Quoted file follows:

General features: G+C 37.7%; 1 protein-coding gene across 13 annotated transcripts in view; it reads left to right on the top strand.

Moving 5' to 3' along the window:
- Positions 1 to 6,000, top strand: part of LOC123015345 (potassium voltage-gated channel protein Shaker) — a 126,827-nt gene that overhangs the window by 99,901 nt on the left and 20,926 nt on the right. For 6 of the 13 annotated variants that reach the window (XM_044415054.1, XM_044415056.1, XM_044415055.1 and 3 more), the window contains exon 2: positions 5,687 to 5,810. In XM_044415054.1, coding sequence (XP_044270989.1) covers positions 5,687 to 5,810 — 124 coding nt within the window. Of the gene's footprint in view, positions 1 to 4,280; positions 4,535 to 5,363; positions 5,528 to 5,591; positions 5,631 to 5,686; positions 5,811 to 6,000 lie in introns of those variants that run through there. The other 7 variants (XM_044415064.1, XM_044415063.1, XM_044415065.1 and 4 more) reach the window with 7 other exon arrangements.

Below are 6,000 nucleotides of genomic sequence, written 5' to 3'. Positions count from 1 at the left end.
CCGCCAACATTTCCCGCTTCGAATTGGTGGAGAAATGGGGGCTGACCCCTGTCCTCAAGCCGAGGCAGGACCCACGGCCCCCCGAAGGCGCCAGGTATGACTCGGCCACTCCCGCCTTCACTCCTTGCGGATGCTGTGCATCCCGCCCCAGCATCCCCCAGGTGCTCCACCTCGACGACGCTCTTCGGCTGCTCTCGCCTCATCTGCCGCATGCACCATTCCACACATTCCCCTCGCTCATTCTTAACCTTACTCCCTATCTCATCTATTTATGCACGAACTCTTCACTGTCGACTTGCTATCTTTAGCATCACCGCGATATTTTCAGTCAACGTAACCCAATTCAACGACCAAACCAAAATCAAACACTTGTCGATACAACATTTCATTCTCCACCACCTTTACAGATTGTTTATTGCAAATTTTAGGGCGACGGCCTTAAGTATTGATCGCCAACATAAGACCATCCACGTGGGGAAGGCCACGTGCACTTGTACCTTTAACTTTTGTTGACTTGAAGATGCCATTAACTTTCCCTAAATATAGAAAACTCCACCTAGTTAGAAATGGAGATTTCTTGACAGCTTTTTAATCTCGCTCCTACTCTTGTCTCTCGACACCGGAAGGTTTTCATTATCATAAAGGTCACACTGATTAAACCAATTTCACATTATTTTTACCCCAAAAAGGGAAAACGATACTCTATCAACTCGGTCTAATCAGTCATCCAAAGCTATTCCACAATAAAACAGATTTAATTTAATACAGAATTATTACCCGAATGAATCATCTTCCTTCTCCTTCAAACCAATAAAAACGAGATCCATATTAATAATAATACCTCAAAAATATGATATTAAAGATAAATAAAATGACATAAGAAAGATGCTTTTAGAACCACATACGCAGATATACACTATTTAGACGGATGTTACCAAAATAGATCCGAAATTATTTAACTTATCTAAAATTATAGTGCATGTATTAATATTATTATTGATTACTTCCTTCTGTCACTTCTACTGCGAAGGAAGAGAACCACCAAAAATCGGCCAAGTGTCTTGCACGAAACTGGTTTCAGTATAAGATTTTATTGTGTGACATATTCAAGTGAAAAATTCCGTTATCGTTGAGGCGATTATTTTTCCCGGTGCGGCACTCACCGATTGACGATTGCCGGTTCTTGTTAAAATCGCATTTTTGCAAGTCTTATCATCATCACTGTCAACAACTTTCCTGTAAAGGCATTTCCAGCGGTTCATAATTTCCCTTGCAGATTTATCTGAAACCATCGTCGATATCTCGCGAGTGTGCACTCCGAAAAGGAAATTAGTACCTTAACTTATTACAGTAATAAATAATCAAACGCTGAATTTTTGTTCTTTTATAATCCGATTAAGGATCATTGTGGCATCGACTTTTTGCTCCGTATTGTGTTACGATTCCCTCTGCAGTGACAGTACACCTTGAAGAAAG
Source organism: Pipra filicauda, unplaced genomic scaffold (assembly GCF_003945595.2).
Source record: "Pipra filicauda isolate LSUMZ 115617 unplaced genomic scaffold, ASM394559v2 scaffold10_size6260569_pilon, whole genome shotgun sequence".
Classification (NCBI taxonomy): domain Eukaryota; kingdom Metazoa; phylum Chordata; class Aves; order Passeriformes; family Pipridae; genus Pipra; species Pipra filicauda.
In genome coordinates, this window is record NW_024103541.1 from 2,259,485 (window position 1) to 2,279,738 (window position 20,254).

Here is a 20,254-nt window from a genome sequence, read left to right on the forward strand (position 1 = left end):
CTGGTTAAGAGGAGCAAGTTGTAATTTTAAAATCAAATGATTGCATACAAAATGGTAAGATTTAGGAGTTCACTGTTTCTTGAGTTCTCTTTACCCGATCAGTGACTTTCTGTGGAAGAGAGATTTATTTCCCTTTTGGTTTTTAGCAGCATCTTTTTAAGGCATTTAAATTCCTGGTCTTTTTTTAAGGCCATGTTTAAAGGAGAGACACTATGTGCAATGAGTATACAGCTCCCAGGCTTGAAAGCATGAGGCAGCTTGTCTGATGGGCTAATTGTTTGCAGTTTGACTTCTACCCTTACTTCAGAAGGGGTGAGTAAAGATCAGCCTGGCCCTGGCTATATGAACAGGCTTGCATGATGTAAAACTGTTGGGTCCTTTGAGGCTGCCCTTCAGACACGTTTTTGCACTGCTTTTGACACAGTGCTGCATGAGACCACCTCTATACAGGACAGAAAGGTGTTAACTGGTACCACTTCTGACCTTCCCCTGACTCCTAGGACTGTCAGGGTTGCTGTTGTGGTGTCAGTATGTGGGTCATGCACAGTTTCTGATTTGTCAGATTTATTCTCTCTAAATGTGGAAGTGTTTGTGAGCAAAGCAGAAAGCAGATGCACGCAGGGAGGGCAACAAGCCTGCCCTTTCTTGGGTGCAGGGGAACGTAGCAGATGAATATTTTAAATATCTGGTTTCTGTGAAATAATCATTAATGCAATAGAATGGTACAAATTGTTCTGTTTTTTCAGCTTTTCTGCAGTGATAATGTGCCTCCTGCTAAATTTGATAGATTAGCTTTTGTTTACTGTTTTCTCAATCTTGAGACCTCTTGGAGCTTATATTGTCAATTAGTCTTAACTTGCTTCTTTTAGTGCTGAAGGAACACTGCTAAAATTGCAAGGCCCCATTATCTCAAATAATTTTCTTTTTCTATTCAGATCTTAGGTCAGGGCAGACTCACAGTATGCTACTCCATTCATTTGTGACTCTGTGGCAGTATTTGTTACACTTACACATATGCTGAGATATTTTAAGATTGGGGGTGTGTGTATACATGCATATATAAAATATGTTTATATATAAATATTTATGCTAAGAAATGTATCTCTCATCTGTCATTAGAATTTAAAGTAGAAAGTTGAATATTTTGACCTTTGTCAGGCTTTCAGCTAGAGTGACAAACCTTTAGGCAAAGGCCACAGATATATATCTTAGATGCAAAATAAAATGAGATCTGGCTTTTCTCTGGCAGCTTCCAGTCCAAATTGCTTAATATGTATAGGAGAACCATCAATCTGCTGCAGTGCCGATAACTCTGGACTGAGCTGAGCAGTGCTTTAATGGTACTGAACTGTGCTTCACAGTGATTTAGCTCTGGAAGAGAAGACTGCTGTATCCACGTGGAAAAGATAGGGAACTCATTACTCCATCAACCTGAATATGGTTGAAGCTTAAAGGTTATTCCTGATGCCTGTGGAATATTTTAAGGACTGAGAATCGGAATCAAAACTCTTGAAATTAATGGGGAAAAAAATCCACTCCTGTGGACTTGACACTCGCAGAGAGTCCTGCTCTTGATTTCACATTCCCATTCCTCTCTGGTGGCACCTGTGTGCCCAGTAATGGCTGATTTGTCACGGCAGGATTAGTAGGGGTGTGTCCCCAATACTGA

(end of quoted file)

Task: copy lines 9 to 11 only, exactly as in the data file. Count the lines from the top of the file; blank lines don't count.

In genome coordinates, this window is record NW_024103541.1 from 2,259,485 (window position 1) to 2,279,738 (window position 20,254).

Here is a 20,254-nt window from a genome sequence, read left to right on the forward strand (position 1 = left end):
CTGGTTAAGAGGAGCAAGTTGTAATTTTAAAATCAAATGATTGCATACAAAATGGTAAGATTTAGGAGTTCACTGTTTCTTGAGTTCTCTTTACCCGATCAGTGACTTTCTGTGGAAGAGAGATTTATTTCCCTTTTGGTTTTTAGCAGCATCTTTTTAAGGCATTTAAATTCCTGGTCTTTTTTTAAGGCCATGTTTAAAGGAGAGACACTATGTGCAATGAGTATACAGCTCCCAGGCTTGAAAGCATGAGGCAGCTTGTCTGATGGGCTAATTGTTTGCAGTTTGACTTCTACCCTTACTTCAGAAGGGGTGAGTAAAGATCAGCCTGGCCCTGGCTATATGAACAGGCTTGCATGATGTAAAACTGTTGGGTCCTTTGAGGCTGCCCTTCAGACACGTTTTTGCACTGCTTTTGACACAGTGCTGCATGAGACCACCTCTATACAGGACAGAAAGGTGTTAACTGGTACCACTTCTGACCTTCCCCTGACTCCTAGGACTGTCAGGGTTGCTGTTGTGGTGTCAGTATGTGGGTCATGCACAGTTTCTGATTTGTCAGATTTATTCTCTCTAAATGTGGAAGTGTTTGTGAGCAAAGCAGAAAGCAGATGCACGCAGGGAGGGCAACAAGCCTGCCCTTTCTTGGGTGCAGGGGAACGTAGCAGATGAATATTTTAAATATCTGGTTTCTGTGAAATAATCATTAATGCAATAGAATGGTACAAATTGTTCTGTTTTTTCAGCTTTTCTGCAGTGATAATGTGCCTCCTGCTAAATTTGATAGATTAGCTTTTGTTTACTGTTTTCTCAATCTTGAGACCTCTTGGAGCTTATATTGTCAATTAGTCTTAACTTGCTTCTTTTAGTGCTGAAGGAACACTGCTAAAATTGCAAGGCCCCATTATCTCAAATAATTTTCTTTTTCTATTCAGATCTTAGGTCAGGGCAGACTCACAGTATGCTACTCCATTCATTTGTGACTCTGTGGCAGTATTTGTTACACTTACACATATGCTGAGATATTTTAAGATTGGGGGTGTGTGTATACATGCATATATAAAATATGTTTATATATAAATATTTATGCTAAGAAATGTATCTCTCATCTGTCATTAGAATTTAAAGTAGAAAGTTGAATATTTTGACCTTTGTCAGGCTTTCAGCTAGAGTGACAAACCTTTAGGCAAAGGCCACAGATATATATCTTAGATGCAAAATAAAATGAGATCTGGCTTTTCTCTGGCAGCTTCCAGTCCAAATTGCTTAATATGTATAGGAGAACCATCAATCTGCTGCAGTGCCGATAACTCTGGACTGAGCTGAGCAGTGCTTTAATGGTACTGAACTGTGCTTCACAGTGATTTAGCTCTGGAAGAGAAGACTGCTGTATCCACGTGGAAAAGATAGGGAACTCATTACTCCATCAACCTGAATATGGTTGAAGCTTAAAGGTTATTCCTGATGCCTGTGGAATATTTTAAGGACTGAGAATCGGAATCAAAACTCTTGAAATTAATGGGGAAAAAAATCCACTCCTGTGGACTTGACACTCGCAGAGAGTCCTGCTCTTGATTTCACATTCCCATTCCTCTCTGGTGGCACCTGTGTGCCCAGTAATGGCTGATTTGTCACGGCAGGATTAGTAGGGGTGTGTCCCCAATACTGA